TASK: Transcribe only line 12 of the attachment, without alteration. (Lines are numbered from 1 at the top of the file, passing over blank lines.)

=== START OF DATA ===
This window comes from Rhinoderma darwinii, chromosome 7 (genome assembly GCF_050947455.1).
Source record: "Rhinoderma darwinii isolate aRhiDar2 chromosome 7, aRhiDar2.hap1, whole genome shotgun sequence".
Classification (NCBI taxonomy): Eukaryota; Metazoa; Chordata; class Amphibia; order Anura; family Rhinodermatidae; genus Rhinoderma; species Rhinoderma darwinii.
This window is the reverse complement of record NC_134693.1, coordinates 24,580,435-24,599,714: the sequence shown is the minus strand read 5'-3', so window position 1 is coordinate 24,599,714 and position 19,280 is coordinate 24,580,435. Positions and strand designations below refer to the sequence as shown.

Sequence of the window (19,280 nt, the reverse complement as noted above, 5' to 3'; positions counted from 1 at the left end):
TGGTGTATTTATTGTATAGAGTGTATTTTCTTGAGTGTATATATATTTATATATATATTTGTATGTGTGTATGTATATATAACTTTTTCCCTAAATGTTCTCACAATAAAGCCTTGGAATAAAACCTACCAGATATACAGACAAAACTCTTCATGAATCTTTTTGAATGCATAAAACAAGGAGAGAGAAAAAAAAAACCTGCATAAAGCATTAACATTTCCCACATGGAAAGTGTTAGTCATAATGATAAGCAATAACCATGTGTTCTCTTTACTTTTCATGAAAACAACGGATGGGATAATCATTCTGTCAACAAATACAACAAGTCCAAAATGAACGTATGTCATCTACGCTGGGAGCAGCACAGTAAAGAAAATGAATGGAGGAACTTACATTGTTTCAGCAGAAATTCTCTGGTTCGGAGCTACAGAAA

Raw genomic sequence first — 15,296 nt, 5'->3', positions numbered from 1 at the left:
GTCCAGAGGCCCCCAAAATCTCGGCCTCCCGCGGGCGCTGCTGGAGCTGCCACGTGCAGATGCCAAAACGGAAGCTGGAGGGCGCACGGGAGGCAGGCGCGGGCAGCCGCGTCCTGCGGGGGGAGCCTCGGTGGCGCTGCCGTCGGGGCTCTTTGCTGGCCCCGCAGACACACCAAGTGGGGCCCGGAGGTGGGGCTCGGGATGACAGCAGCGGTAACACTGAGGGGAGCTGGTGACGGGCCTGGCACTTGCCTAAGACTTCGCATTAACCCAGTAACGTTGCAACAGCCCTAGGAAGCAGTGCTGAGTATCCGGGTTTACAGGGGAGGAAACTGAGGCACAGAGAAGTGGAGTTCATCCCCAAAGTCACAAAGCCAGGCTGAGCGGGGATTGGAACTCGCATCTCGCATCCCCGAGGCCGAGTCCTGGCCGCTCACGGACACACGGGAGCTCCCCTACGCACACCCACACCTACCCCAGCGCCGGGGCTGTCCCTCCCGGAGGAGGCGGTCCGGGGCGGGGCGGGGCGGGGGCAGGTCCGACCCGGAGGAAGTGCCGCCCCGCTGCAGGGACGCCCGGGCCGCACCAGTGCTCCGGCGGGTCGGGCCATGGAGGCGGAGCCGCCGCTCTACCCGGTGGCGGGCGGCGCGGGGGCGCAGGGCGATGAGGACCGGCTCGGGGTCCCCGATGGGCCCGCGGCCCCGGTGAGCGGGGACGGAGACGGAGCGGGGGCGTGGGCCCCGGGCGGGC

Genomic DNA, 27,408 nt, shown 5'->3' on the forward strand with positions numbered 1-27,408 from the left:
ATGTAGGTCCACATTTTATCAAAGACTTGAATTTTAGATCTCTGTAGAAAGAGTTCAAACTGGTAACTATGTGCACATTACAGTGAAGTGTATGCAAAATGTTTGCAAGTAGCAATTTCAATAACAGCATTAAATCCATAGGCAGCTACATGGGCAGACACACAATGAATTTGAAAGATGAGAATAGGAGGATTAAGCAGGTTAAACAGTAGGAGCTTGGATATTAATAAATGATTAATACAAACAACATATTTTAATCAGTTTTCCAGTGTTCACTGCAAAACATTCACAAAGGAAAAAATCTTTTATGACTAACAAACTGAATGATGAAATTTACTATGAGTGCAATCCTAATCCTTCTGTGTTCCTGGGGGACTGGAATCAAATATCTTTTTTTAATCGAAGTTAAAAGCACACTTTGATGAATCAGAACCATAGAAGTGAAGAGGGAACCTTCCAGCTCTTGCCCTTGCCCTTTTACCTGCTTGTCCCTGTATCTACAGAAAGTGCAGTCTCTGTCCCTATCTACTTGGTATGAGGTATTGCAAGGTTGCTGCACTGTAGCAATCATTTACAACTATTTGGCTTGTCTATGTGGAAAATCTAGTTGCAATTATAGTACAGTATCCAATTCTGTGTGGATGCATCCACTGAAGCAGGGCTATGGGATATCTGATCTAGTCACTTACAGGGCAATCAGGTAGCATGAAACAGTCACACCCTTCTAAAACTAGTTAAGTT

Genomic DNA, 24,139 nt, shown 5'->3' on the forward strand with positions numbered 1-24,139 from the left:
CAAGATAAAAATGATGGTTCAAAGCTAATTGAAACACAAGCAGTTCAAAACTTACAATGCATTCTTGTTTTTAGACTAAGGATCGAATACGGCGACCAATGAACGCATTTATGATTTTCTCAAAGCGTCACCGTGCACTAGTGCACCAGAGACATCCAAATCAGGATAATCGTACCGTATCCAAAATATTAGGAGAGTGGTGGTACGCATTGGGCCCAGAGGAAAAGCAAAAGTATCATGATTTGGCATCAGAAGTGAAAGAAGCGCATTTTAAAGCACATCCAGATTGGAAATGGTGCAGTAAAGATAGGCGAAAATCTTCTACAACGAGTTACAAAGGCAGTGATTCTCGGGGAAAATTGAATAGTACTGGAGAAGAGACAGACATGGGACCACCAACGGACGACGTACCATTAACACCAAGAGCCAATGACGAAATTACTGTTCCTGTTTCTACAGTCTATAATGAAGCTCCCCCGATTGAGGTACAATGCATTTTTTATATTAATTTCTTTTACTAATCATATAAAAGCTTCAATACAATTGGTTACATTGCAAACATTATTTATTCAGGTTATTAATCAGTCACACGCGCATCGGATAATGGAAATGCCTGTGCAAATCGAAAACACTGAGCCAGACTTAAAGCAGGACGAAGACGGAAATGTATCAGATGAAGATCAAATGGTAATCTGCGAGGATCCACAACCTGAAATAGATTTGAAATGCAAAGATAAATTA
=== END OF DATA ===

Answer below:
CAAGATAAAAATGATGGTTCAAAGCTAATTGAAACACAAGCAGTTCAAAACTTACAATGCATTCTTGTTTTTAGACTAAGGATCGAATACGGCGACCAATGAACGCATTTATGATTTTCTCAAAGCGTCACCGTGCACTAGTGCACCAGAGACATCCAAATCAGGATAATCGTACCGTATCCAAAATATTAGGAGAGTGGTGGTACGCATTGGGCCCAGAGGAAAAGCAAAAGTATCATGATTTGGCATCAGAAGTGAAAGAAGCGCATTTTAAAGCACATCCAGATTGGAAATGGTGCAGTAAAGATAGGCGAAAATCTTCTACAACGAGTTACAAAGGCAGTGATTCTCGGGGAAAATTGAATAGTACTGGAGAAGAGACAGACATGGGACCACCAACGGACGACGTACCATTAACACCAAGAGCCAATGACGAAATTACTGTTCCTGTTTCTACAGTCTATAATGAAGCTCCCCCGATTGAGGTACAATGCATTTTTTATATTAATTTCTTTTACTAATCATATAAAAGCTTCAATACAATTGGTTACATTGCAAACATTATTTATTCAGGTTATTAATCAGTCACACGCGCATCGGATAATGGAAATGCCTGTGCAAATCGAAAACACTGAGCCAGACTTAAAGCAGGACGAAGACGGAAATGTATCAGATGAAGATCAAATGGTAATCTGCGAGGATCCACAACCTGAAATAGATTTGAAATGCAAAGATAAATTA